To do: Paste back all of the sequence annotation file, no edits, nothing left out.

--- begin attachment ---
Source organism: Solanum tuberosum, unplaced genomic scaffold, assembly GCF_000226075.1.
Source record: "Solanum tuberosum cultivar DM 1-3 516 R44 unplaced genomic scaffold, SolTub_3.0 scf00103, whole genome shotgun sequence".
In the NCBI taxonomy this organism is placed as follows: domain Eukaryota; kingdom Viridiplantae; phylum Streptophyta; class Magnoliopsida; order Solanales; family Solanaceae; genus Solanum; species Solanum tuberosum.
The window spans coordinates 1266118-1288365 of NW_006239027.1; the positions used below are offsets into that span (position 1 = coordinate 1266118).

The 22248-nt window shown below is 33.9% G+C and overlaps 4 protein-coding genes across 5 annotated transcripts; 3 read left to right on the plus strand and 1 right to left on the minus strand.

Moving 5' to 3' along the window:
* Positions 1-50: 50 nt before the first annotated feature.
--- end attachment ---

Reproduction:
Source organism: Solanum tuberosum, unplaced genomic scaffold, assembly GCF_000226075.1.
Source record: "Solanum tuberosum cultivar DM 1-3 516 R44 unplaced genomic scaffold, SolTub_3.0 scf00103, whole genome shotgun sequence".
In the NCBI taxonomy this organism is placed as follows: domain Eukaryota; kingdom Viridiplantae; phylum Streptophyta; class Magnoliopsida; order Solanales; family Solanaceae; genus Solanum; species Solanum tuberosum.
The window spans coordinates 1266118-1288365 of NW_006239027.1; the positions used below are offsets into that span (position 1 = coordinate 1266118).

The 22248-nt window shown below is 33.9% G+C and overlaps 4 protein-coding genes across 5 annotated transcripts; 3 read left to right on the plus strand and 1 right to left on the minus strand.

Moving 5' to 3' along the window:
* Positions 1-50: 50 nt before the first annotated feature.